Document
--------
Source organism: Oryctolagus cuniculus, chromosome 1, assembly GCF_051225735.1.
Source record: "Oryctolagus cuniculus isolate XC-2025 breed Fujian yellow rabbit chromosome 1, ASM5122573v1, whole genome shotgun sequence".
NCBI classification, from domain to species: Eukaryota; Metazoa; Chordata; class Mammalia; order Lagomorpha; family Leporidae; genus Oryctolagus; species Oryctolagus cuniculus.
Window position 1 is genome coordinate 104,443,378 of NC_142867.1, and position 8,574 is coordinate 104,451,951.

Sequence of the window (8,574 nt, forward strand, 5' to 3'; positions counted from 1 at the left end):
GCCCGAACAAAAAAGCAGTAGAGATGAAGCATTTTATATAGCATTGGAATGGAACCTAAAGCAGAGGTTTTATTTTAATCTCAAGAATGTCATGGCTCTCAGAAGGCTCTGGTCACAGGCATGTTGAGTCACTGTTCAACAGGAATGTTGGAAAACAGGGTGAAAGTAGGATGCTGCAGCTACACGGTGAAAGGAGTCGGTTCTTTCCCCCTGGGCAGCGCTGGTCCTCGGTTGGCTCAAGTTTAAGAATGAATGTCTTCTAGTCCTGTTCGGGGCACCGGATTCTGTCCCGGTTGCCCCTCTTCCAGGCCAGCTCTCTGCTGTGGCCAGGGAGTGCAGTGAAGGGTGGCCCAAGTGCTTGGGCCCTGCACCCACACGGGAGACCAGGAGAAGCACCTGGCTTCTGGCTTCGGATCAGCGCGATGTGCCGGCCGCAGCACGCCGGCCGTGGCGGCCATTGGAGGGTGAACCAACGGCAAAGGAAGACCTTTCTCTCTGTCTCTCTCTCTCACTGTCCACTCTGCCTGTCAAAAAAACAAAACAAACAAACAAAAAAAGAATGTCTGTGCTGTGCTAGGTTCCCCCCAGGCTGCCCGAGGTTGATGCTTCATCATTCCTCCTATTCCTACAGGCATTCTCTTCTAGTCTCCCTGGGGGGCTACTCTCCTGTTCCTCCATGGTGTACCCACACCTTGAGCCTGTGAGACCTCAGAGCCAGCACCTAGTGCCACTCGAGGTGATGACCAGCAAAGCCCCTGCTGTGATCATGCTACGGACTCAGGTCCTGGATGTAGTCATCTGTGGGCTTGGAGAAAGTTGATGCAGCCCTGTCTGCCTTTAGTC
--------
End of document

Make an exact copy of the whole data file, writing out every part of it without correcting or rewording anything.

Source organism: Oryctolagus cuniculus, chromosome 1, assembly GCF_051225735.1.
Source record: "Oryctolagus cuniculus isolate XC-2025 breed Fujian yellow rabbit chromosome 1, ASM5122573v1, whole genome shotgun sequence".
NCBI classification, from domain to species: Eukaryota; Metazoa; Chordata; class Mammalia; order Lagomorpha; family Leporidae; genus Oryctolagus; species Oryctolagus cuniculus.
Window position 1 is genome coordinate 104,443,378 of NC_142867.1, and position 8,574 is coordinate 104,451,951.

Sequence of the window (8,574 nt, forward strand, 5' to 3'; positions counted from 1 at the left end):
GCCCGAACAAAAAAGCAGTAGAGATGAAGCATTTTATATAGCATTGGAATGGAACCTAAAGCAGAGGTTTTATTTTAATCTCAAGAATGTCATGGCTCTCAGAAGGCTCTGGTCACAGGCATGTTGAGTCACTGTTCAACAGGAATGTTGGAAAACAGGGTGAAAGTAGGATGCTGCAGCTACACGGTGAAAGGAGTCGGTTCTTTCCCCCTGGGCAGCGCTGGTCCTCGGTTGGCTCAAGTTTAAGAATGAATGTCTTCTAGTCCTGTTCGGGGCACCGGATTCTGTCCCGGTTGCCCCTCTTCCAGGCCAGCTCTCTGCTGTGGCCAGGGAGTGCAGTGAAGGGTGGCCCAAGTGCTTGGGCCCTGCACCCACACGGGAGACCAGGAGAAGCACCTGGCTTCTGGCTTCGGATCAGCGCGATGTGCCGGCCGCAGCACGCCGGCCGTGGCGGCCATTGGAGGGTGAACCAACGGCAAAGGAAGACCTTTCTCTCTGTCTCTCTCTCTCACTGTCCACTCTGCCTGTCAAAAAAACAAAACAAACAAACAAAAAAAGAATGTCTGTGCTGTGCTAGGTTCCCCCCAGGCTGCCCGAGGTTGATGCTTCATCATTCCTCCTATTCCTACAGGCATTCTCTTCTAGTCTCCCTGGGGGGCTACTCTCCTGTTCCTCCATGGTGTACCCACACCTTGAGCCTGTGAGACCTCAGAGCCAGCACCTAGTGCCACTCGAGGTGATGACCAGCAAAGCCCCTGCTGTGATCATGCTACGGACTCAGGTCCTGGATGTAGTCATCTGTGGGCTTGGAGAAAGTTGATGCAGCCCTGTCTGCCTTTAGTC